Numerical simulations and analysis of ballistic impact and penetration by tungsten alloy rods into composite targets consisting of layers of aluminum nitride ceramic tile(s), polymer laminae, and aluminum backing are conducted over a range of impact velocities on the order of 1.0 to 1.2 km/s. Computational results for ballistic efficiency are compared with experimental data from the literature. Simulations and experiments both demonstrate a trend of decreasing ballistic efficiency with increasing impact velocity. Predicted absolute residual penetration depths often exceed corresponding experimental values. The closest agreement between model and experiment is obtained when polymer interfaces are not explicitly represented in the numerical calculations, suggesting that the current model representation of such interfaces may be overly compliant. The present results emphasize the importance of proper resolution of geometry and constitutive properties of thin layers and interfaces between structural constituents for accurate numerical evaluation of performance of modern composite protection systems.

1. Introduction

Modern protection systems often consist of layers of ceramic, metallic, and/or polymer-based components. Interfaces between layers may strongly influence performance of such systems under ballistic impact. However, the importance of interfacial characteristics—for example, interface thickness, material type, and bonding strength—is not fully understood in many cases. Furthermore, the accuracy of available computational tools to assess such effects has not heretofore been thoroughly quantified. The purpose of this study is the assessment of one computational tool—with typical/default user options enabled—for modeling ballistic impact and penetration of a layered target consisting of one or more ceramic tiles backed by a thick metallic plate, with thin layers of polymer between the tiles in some cases. The current focus is the evaluation of the fidelity of the existing material models (including corresponding property parameters) and related numerical methods; modification of constitutive models or calibration of user-defined parameters to best match experimental ballistic results is beyond the scope of the present study.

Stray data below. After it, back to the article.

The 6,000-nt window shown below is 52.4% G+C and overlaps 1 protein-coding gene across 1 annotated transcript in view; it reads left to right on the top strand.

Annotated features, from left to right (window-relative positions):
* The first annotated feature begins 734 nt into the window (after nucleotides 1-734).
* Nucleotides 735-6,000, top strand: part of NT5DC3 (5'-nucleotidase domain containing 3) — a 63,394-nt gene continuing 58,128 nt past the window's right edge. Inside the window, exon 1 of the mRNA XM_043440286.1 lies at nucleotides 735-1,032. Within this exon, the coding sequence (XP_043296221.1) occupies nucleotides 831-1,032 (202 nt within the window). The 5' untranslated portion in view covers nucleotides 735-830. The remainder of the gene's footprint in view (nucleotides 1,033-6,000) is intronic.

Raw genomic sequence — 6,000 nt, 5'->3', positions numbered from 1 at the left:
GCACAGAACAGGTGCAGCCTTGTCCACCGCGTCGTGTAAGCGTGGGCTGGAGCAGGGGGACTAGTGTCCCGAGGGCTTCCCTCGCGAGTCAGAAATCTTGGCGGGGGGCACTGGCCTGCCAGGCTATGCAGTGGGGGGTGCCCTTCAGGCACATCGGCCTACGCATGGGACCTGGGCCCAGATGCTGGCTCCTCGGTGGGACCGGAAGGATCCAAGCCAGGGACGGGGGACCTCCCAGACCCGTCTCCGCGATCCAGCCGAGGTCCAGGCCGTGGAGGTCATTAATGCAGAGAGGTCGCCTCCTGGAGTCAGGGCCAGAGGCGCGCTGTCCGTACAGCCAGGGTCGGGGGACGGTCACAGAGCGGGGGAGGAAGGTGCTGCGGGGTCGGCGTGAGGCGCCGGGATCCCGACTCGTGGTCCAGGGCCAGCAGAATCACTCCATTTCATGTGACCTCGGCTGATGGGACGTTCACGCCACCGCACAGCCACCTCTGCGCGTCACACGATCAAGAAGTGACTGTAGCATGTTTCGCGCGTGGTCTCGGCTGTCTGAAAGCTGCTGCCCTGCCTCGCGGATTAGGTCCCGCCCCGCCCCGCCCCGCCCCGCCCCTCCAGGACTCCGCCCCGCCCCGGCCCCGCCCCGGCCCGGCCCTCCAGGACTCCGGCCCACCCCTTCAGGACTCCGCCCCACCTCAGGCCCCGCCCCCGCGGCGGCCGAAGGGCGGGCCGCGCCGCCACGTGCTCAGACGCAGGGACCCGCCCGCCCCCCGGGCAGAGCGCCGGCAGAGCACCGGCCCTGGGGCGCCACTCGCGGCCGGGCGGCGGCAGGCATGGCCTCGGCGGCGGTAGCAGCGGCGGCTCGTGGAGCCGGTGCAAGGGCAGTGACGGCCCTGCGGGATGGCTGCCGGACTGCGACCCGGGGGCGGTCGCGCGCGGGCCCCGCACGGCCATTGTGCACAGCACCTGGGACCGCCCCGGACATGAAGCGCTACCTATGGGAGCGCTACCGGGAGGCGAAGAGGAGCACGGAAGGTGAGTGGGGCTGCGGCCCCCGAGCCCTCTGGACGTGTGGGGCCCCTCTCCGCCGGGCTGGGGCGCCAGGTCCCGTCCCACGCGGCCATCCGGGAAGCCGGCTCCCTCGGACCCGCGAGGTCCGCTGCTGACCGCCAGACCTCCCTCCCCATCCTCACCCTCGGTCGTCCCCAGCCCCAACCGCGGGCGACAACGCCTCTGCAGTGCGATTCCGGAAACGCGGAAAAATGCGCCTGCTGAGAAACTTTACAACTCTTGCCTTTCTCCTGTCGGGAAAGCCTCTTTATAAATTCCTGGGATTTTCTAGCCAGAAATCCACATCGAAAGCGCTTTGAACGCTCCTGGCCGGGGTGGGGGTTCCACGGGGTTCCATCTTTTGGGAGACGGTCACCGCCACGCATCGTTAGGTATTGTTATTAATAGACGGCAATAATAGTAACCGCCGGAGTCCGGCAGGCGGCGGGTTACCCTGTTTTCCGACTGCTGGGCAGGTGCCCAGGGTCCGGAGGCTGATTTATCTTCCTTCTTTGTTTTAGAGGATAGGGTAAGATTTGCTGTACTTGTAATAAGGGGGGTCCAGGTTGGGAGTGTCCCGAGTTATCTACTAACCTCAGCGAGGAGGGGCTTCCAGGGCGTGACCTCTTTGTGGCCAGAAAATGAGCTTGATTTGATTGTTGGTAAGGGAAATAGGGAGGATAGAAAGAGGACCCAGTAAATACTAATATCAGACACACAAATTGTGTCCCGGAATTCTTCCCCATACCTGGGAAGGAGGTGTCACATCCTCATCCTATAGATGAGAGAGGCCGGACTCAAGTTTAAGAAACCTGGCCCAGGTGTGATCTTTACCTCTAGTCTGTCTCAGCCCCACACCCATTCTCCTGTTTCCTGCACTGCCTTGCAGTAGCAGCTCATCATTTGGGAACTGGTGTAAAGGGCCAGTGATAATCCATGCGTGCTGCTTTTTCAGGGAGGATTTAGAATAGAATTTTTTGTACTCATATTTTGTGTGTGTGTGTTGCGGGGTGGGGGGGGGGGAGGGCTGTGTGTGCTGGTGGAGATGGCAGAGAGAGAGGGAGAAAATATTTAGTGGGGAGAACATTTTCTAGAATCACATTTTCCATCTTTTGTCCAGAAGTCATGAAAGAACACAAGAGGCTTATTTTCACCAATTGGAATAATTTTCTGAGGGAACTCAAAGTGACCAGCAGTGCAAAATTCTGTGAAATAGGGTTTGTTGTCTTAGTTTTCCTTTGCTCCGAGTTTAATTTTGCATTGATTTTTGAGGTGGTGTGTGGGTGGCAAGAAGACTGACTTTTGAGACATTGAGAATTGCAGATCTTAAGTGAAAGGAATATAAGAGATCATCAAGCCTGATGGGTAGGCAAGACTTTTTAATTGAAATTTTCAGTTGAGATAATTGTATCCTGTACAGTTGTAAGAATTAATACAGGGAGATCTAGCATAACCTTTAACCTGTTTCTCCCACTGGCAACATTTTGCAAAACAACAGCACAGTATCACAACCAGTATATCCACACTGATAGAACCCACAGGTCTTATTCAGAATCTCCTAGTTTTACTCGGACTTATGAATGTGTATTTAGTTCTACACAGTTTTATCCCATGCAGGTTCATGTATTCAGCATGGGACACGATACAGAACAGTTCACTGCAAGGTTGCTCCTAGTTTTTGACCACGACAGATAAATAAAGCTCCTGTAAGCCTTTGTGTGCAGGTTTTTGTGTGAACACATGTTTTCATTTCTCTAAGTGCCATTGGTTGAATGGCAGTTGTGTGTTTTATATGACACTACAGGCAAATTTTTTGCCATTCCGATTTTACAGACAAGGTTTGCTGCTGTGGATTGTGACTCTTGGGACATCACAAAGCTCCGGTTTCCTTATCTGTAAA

As discussed in detail later, the penetrator-target configuration studied in this work duplicates that featured in ballistic experiments of Yadav and Ravichandran [1]. Prior to description of the specific problem investigated here and in [1], an overview of literature on the subject is warranted. Other experiments of ballistic impact and penetration of ceramic targets with various interlayers and/or backing materials include those described in [25]. Analytical models used to describe and/or predict ballistic penetration and possible perforation of such systems include those presented in [68]. Numerical simulations invoking finite element methods, for example, those of ballistic impact of ceramic systems, are described in [911]. Principles of dimensional analysis applied to relate properties and performance of armor ceramics are developed in [12, 13]. Comprehensive descriptions of terminal ballistics with applications to brittle solids can be found in several additional lengthy references [1416].

2. Problem Statement

In particular, the penetrator-target configuration simulated in this work depicts that examined in experiments of [1]. As shown in Figure 1(a), a WHA (Tungsten Heavy Alloy) penetrator, cylindrical in shape with flat nose, impacts a target at velocity ranging from ≈1000m/s to ≈1200m/s at null obliquity. The respective length and diameter of the penetrator are 50.6mm and 8.43mm (). The target consists of one, three, or six tiles of aluminum nitride (AlN), an isotropic polycrystalline armor ceramic. The total thickness of the tile(s) is 38.1mm in all cases. A thin polyurethane laminate separates neighboring tiles in the experiments when the target contains multiple tiles. Ballistic performance of the ceramic-polymer system (or a single tile in some cases) is quantified by residual penetration depth into a 6061-T6 aluminum (Al) backing block of thickness 76.2mm, which was sufficient to fully stop the penetrator in all reported experiments [1].